Galician Blond

Galician-BlondGalician Blond, or Rubia Gallega Cattle, have a rather glamorous name but remain quite rustic, native to the rough terrain of Spanish hill land. These indigenous cattle make fine beef and dairy cattle! Galician Blond Cattle are very important in their homeland. They do best in extensive care systems, but can adapt to almost any management system.

They are easy to handle and have been used traditionally as draft cattle! Because they were hill cattle, Galician Blond Cattle are usually weather resistant and can survive even on scarce or poor grazing! At maturity, Galician Blond Cattle have medium sized frames and appear well proportioned. Their bodies are deep, massive, and long, and the hindquarters are very well muscled.

Galician Blond Cattle have thick bones, wide backs, and voluminous chests. They range in color from pale cream to bright golden red. The mucous membranes, hooves, and horns are darker in color, usually a rich red chestnut. These cattle have extremely good legs and feet and can move athletically in rocky territory. Their meat is pink and tender, with nice marbling and a carcass yield of about 62 percent!

At maturity, Galician Blond cows can produce 2,239 kilograms of milk per lactation! It is thought that northern Spanish Cattle are descended from cattle brought into the area by the French Celts! Galician Blond Cattle are native to the Monteroso and Carballino regions, and the indigenous cattle from which they are descended are now nearly extinct.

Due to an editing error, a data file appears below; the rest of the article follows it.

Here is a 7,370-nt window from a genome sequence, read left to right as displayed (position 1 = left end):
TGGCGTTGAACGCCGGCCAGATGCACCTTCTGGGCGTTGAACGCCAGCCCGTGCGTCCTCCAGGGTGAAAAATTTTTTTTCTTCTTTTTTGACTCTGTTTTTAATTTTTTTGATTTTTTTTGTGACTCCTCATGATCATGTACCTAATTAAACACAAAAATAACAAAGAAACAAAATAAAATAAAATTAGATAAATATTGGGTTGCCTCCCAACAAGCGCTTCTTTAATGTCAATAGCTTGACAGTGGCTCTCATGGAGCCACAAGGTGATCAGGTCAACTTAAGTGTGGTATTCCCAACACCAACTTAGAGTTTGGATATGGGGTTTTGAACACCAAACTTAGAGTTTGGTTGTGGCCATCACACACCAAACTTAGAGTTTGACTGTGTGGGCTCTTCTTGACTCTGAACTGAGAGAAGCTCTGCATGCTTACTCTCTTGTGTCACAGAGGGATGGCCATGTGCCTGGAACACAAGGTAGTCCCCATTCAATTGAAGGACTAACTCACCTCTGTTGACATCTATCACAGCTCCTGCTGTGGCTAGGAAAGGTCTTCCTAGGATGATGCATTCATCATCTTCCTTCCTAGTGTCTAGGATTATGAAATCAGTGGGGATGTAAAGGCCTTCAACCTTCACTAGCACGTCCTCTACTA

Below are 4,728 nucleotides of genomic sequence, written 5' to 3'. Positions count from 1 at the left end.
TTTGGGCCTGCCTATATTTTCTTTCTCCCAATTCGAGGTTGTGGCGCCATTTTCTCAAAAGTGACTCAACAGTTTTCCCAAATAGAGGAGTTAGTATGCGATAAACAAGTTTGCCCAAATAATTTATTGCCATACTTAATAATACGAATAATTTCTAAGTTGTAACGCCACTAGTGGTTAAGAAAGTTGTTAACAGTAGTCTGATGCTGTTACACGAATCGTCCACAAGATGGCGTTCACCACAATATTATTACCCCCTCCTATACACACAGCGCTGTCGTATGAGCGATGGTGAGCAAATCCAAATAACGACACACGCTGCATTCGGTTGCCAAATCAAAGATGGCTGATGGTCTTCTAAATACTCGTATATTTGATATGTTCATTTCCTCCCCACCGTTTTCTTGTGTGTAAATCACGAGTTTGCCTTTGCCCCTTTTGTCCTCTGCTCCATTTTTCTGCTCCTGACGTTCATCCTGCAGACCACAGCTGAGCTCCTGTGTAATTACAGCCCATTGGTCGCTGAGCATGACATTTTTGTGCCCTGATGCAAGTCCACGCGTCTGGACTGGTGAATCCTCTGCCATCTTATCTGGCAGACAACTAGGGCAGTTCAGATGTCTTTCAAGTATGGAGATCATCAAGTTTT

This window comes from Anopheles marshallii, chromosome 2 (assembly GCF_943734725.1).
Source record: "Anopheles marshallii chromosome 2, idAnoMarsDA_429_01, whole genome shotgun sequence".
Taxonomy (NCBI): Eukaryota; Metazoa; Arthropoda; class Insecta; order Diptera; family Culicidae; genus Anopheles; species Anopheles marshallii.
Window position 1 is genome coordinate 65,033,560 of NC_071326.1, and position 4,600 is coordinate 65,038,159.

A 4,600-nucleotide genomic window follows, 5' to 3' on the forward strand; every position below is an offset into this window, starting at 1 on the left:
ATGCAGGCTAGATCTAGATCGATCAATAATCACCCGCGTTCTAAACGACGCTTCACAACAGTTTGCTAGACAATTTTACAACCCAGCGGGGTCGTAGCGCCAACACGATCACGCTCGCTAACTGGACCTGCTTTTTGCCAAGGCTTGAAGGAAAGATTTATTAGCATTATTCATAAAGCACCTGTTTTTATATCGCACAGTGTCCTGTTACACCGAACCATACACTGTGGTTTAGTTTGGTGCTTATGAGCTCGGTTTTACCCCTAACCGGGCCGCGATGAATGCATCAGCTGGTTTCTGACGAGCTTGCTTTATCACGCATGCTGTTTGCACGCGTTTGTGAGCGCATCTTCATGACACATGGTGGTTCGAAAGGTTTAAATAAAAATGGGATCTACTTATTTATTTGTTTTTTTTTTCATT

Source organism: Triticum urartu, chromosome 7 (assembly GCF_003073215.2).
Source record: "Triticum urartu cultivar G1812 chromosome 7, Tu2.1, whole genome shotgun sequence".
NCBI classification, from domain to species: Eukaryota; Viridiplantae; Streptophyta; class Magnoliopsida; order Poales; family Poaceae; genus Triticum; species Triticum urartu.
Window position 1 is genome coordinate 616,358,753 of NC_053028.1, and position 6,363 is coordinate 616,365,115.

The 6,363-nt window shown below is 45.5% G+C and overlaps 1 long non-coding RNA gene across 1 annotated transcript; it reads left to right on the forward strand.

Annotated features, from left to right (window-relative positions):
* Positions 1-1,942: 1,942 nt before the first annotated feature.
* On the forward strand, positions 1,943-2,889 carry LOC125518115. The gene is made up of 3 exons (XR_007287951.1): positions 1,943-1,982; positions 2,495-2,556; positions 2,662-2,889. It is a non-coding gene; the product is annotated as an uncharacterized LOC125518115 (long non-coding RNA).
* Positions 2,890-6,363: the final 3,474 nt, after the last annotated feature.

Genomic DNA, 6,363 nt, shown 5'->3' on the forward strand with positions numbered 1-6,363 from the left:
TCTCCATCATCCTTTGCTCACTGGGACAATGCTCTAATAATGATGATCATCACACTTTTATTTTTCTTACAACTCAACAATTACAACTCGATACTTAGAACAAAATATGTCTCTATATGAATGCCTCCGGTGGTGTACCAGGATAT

In the 18th century, Galician Blond meat was highly valued in England! The herd book was established in 1933, and in the late 1900’s, Simmental, Brown Swiss, and South Devon Cattle were all mixed into the Galician Blond pedigree. Today, the Galician Blond remains in use as a beef, draft and dairy breed. Galician Blond Cattle are traditionally kept in an extensive care system known as the “Monte Gallego” system in Spain.

In the spring, Galician Blond Cattle are driven up into the hill country where they remain until autumn. In autumn, they are brought once more into valley country where they are fed on hay grown during the summer. Galician Blond Cattle are valuable crossbreeders, imparting their genetic hardiness to other breeds. They have very easy calvings and it is quite rare that they ever need assistance.

Galician Blond Cattle are natural, attentive mothers and have good milk production. Their calves have a rapid rate of gain and 98 percent of bull calves are weaned. 98 percent of Galician Blond cows are fertile and the calving interval is about 26 months!